Bears-Lions Game Recap

The Bears won a grinder on Monday Night Football, outlasting the Detroit Lions 13-7 in a game that featured a dominating performance by Chicago's defense, which included three takeaways.

Coming off a bye, at home, with both of its division rivals winning this weekend, the Chicago Bears needed a strong performance against the Detroit Lions on Monday Night Football. The defense showed up in a big way and nearly had a shutout – Detroit's only points came on a garbage-time score with less than a minute remaining in the contest.

The 13-7 win moves the Bears to 5-1 on the season and they are in sole possession of first place in the NFC North. They return to Soldier Field next week to take on the 1-5 Carolina Panthers.

Injuries

The only injury for Chicago was to QB Jay Cutler, who hurt his ribs on a sack from DT Ndamukong Suh. He was taken to the locker room before the half and given x-rays, which came back negative. He said after the game he should be fine to play next week.

Notes from Week 6

-The Bears rushed for 171 yards on 32 carries (5.3 yards per carry). Coordinator Mike Tice called RB Matt Forte's number early and often, giving him 22 carries for 96 yards, which included a 39-yard scamper in the first quarter. RB Michael Bush added six carries for 36 yards, while Cutler scrambled three times for 34 yards.

Although, when the Bears needed to run the ball most, Tice got pass happy. In the third quarter, the Lions muffed a punt and gave Chicago the ball on the 27-yard line. A few plays later, the Bears had first and goal at the 3-yard line. Tice then called three straight pass plays, all of which fell incomplete, forcing the team to kick a field goal. Had they handed the ball to Bush three times, or even just once, it's almost guaranteed they would have scored a touchdown.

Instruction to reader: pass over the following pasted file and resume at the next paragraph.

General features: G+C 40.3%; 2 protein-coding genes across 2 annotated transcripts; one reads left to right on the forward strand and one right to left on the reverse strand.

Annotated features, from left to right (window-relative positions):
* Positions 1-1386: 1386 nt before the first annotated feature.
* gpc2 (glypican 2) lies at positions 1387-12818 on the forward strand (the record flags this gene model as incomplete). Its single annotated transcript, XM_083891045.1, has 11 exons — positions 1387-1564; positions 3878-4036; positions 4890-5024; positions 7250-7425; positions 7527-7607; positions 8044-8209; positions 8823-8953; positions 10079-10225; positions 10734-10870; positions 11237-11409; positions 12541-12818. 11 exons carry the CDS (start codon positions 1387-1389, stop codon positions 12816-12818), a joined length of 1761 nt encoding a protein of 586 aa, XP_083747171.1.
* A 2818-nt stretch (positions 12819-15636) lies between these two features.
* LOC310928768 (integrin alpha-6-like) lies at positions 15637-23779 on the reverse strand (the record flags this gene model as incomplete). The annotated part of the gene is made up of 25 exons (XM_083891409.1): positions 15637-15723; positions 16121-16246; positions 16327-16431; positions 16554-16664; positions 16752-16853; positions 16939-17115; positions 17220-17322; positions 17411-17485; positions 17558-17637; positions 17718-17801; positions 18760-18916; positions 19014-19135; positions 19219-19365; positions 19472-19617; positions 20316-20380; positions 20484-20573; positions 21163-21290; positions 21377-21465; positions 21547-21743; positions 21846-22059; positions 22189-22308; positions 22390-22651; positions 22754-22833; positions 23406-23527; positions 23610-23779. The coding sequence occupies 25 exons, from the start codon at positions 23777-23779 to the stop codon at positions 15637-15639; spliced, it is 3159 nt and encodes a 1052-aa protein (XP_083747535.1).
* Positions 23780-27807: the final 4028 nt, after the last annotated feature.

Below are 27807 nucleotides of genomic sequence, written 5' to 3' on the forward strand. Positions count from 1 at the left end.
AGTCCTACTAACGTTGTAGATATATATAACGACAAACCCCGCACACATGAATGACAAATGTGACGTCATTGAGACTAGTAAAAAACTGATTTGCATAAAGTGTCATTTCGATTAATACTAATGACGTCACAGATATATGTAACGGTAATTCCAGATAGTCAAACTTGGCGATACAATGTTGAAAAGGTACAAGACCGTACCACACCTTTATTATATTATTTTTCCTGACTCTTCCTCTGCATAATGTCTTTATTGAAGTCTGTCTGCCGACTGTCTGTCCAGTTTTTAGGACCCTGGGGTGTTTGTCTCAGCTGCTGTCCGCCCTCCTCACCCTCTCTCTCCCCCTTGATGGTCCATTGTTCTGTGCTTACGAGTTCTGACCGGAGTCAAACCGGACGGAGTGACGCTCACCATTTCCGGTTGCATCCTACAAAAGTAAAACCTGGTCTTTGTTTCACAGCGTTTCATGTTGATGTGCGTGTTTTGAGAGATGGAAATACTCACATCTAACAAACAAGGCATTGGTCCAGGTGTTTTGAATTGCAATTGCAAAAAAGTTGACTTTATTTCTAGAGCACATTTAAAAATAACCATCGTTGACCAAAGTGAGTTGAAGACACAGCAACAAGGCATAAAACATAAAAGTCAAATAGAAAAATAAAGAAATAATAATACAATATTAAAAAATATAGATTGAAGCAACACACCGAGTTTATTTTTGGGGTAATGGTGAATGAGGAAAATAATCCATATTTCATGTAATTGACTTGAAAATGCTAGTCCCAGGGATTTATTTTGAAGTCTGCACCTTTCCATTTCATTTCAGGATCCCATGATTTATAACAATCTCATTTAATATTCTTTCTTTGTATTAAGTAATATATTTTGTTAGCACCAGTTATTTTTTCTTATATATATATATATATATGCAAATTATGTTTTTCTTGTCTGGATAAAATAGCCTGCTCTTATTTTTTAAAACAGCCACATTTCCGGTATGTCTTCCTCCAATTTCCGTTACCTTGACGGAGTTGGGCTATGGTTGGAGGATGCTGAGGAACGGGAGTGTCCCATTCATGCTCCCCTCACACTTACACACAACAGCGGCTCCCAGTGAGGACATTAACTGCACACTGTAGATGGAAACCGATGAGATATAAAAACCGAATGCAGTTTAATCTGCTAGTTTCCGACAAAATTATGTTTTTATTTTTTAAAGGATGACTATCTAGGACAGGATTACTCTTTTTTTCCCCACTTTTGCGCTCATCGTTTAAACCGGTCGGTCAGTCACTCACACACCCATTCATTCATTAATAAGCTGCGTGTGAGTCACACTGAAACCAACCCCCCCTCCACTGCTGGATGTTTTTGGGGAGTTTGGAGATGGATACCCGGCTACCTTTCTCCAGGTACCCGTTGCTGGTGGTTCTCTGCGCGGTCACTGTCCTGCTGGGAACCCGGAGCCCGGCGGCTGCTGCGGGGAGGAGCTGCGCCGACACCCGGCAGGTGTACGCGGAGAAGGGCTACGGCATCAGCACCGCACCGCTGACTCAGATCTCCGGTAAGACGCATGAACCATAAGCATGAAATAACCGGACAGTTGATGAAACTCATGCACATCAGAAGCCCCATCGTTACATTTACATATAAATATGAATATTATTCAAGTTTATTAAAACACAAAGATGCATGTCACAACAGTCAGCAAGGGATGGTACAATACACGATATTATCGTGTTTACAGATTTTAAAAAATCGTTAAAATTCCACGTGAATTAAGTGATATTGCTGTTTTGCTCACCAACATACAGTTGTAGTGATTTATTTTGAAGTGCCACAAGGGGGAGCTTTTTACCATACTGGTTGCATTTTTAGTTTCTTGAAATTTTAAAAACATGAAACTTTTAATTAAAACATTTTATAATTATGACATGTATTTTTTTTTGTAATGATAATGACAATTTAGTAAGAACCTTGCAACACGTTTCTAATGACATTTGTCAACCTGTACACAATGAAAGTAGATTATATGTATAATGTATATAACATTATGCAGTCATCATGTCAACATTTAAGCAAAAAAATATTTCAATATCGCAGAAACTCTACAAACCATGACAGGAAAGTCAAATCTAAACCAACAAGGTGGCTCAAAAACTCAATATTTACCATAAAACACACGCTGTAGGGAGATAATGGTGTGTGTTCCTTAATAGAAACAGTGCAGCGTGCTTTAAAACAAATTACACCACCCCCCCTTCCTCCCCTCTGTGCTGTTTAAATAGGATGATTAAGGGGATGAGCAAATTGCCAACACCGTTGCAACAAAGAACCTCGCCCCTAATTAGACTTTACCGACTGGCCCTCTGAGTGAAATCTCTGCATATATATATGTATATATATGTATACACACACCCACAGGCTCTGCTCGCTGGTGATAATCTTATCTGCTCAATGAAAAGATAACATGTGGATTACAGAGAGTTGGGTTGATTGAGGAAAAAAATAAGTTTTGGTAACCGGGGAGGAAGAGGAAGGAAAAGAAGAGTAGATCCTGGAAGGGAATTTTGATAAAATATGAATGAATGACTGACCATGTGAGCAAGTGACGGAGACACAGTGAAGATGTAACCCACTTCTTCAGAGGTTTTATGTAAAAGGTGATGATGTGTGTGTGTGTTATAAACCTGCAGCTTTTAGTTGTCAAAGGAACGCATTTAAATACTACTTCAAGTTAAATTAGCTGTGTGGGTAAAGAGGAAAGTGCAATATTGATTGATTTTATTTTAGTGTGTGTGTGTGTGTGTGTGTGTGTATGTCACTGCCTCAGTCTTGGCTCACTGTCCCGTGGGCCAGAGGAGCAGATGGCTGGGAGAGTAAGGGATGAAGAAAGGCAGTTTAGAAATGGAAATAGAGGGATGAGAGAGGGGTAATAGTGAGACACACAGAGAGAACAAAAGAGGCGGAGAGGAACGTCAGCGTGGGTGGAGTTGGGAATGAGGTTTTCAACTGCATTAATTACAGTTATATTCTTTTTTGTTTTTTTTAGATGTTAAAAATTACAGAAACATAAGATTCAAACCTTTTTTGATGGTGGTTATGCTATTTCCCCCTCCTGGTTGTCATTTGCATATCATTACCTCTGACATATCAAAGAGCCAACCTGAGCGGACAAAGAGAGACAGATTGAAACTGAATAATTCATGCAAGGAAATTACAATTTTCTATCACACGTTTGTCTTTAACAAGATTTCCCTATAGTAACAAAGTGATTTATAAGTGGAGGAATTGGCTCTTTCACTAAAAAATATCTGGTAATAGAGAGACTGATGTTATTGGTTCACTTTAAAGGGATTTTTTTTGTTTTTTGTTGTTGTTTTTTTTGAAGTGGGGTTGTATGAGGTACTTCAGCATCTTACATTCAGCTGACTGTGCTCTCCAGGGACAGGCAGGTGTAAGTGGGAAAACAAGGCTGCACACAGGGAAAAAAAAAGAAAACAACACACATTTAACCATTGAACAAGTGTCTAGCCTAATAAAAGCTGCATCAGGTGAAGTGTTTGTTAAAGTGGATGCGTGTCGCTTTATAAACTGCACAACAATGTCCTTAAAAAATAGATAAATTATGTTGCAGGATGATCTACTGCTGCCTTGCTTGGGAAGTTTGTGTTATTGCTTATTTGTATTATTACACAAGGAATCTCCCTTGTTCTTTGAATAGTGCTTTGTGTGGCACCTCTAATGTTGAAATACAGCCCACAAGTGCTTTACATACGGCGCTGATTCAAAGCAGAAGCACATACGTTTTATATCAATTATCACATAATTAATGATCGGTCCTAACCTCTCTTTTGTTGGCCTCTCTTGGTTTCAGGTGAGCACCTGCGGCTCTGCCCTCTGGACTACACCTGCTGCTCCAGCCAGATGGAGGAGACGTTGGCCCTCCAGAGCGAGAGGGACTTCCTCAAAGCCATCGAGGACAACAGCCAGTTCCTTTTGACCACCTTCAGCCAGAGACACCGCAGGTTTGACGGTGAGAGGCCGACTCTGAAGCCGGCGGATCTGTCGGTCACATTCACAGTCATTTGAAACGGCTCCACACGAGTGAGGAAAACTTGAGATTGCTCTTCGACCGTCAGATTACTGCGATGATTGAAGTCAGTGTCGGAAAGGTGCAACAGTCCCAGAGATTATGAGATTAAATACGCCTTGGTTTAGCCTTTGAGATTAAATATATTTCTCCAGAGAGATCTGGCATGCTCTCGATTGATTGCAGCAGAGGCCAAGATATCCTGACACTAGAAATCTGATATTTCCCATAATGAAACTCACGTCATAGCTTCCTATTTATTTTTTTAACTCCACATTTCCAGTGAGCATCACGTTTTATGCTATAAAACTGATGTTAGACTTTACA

-The Bears needed to run the ball well tonight, as the passing game floundered like a fish out of water. Outside of the Cutler-Marshall combination, Chicago's aerial attack truly struggled. Cutler, against a Lions secondary that was without two of its top three cornerbacks, completed just 16 of 31 passes for 150 yards and 1 TD. His long completion of the night went for 39 yards. He was off target all night, although his hurt ribs obviously didn't help.

-Cutler was hurt tonight because the offensive line failed to adequately protect him. He was sacked five times and hit nine times. For most of the contest, he was running for his life. The Bears' offensive line is a schizophrenic bunch. One game, they can look amazing in pass protection. The next, like this evening, they block live sieves. Much of the pressure came when Detroit blitzed, for which the front five had no answer. This group has to start communicating and winning their one-on-one battles, otherwise the passing game will continue to stagnate.

-Marshall again was the focal point of Chicago's aerial attack. He caught six passes, three more than any other Bears player, for 81 yards and a touchdown. Receivers Devin Hester and Earl Bennett combined for six catches and 65 yards, doing their best to make up for the production lost due to Alshon Jeffery's hand injury. Forte also had three catches, although for a measly four yards.